Alaska employees go the extra mile to support AANHPI communities, end Asian hate

This May, during Asian American and Native Hawaiian/Pacific Islander (AANHPI) Heritage Month, we recognize the history and achievements of Asian Americans, Native Hawaiians and Pacific Islanders across our network. Story by Shanyn Wright and Maria Cid, Alaska Airlines

Alaska Airlines stands against hate and violence of any kind. We remain appalled and heartbroken to see violent and racists attacks and harassment continue throughout the country including those in the AANHPI community.

To help create meaningful change and in recognition of AANHPI month, a group of Alaska employees recently flew to Washington D.C., to facilitate conversations among lawmakers to discuss matters close to AANHPI communities.

Leaders of Alaska’s Air Group Pan Asian (AGPA) and Pacific Islander Alliance (PIA) Business Resource Groups (BRGs) met with several policymakers and national leaders to discuss topics ranging from rising anti-Asian hate crimes to increasing representation.

“It was a strong way for us to show up not just for our BRG members and employees but also for our communities,” says Lindsay, a PIA leader. “Opportunities like this empower us to use our collective voice and engage on a national level, which feels incredible to bring back and share with others.”

Meeting with Deputy Assistant to the President and AANHPI Senior Liaison to the White House Erika Moritsugu was a trip highlight for our employees. Moritsugu and BRG leaders discussed the administration’s support of AANHPI interests.

Alaska employees meeting with Erika Moritsugu who is Deputy Assistant to the President and AANHPI Senior Liaison to the White House.

Our communities are so diverse; we all need to be heard,” said AGPA co-leader Nia. “I felt energized by Erika’s dedication to ensuring we’re represented on the local, state, and federal levels.”

For decades, Alaska has championed employee-organized groups like BRGs, that celebrate and advocate diversity, equity and inclusion at the company.

These groups are critical in helping us build an inclusive culture that supports and moves us closer to our goal of inclusion and belonging for all. They also play a key role in helping us increase our Inclusion Index Score, which holds us accountable to our DEI commitments.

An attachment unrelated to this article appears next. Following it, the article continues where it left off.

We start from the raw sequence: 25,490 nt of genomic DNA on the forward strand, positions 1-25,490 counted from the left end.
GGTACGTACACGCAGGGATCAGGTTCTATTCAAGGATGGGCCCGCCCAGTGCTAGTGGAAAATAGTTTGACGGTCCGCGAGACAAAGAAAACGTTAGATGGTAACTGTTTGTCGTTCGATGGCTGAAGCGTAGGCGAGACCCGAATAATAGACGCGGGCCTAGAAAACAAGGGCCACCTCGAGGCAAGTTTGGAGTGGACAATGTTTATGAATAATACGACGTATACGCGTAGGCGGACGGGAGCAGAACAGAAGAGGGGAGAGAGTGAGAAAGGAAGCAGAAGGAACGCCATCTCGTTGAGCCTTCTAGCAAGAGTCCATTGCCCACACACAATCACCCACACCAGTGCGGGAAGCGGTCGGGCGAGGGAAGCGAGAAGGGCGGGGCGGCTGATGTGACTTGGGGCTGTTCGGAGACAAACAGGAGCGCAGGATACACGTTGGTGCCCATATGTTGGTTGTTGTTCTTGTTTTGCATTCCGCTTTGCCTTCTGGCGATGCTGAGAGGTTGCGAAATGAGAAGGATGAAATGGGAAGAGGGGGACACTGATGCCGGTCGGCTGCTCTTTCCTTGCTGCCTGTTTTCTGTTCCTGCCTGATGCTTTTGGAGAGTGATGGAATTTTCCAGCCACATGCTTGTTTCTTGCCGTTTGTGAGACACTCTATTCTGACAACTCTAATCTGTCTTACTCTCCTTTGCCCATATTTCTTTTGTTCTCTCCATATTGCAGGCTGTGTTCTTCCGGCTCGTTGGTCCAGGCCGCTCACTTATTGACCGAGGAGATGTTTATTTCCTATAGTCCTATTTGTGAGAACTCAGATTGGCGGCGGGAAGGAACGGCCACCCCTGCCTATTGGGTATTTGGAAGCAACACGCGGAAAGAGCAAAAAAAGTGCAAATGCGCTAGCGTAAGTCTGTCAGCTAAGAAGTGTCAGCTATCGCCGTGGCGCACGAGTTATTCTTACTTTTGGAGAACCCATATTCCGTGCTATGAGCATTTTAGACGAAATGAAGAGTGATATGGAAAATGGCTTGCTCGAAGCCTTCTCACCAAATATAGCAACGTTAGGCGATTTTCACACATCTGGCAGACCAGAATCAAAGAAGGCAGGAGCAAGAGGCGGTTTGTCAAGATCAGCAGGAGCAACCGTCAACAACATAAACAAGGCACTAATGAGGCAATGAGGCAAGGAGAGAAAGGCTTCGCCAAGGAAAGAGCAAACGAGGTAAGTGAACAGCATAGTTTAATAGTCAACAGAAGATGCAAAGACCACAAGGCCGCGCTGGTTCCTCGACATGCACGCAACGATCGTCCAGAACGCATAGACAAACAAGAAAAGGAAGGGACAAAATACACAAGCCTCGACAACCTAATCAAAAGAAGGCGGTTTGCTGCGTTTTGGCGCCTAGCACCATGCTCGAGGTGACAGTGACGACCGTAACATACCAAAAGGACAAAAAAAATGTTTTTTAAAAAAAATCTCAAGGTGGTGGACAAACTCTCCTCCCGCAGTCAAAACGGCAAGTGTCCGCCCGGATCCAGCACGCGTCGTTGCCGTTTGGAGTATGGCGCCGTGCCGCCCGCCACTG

BRGs, such as AGPA and PIA, create safe spaces for employees to engage and support one another while celebrating and advocating for cultures, causes and other initiatives our employees care about.

Meeting at the table for delicious cuisine and deep conversations in San Francisco

Recently, a group of influential Bay Area members of the AANHPI community gathered at Alaska’s San Francisco Lounge to discuss the current climate and share ways to make our neighborhoods safer and better for everyone.

Vietnamese American and Season 15 Top Chef Tu David Phu was an honorary guest.

“I’ve felt so unseen for the longest time and to have a strong internationally recognized brand like Alaska Airlines say, ‘We believe and support Asian American identities,’ I have never felt more seen in my life,” said Phu.

Top Chef Tu David Phu

Among those ‘at the SFO table,’ were youth activist Ashlyn So, 13, who helped organize Stop Asian hate rallies in the Bay Area, Carl Chan who is the Oakland Chinatown Chamber of Commerce President and advocacy manager Shanti Prasad of the Stop AAPI Hate coalition.

The event also celebrated AANHPI Month with the culmination of authentic Vietnamese dishes made by Chef Tu Phu, as well as desserts made by Bay Area Asian American business owners. At the heart of every Asian culture are the gatherings that occur around food.

By elevating the voices of the AANHPI community, we are not only celebrating our beautiful cultures, we are raising awareness about the diversity within our communities and the alarming rise in xenophobia, which has resulted in heinous crimes against innocent people,” said Edrea, an AGPA leader who was in attendance. “Education is the key to breaking down barriers and these events allow our community to be visible.”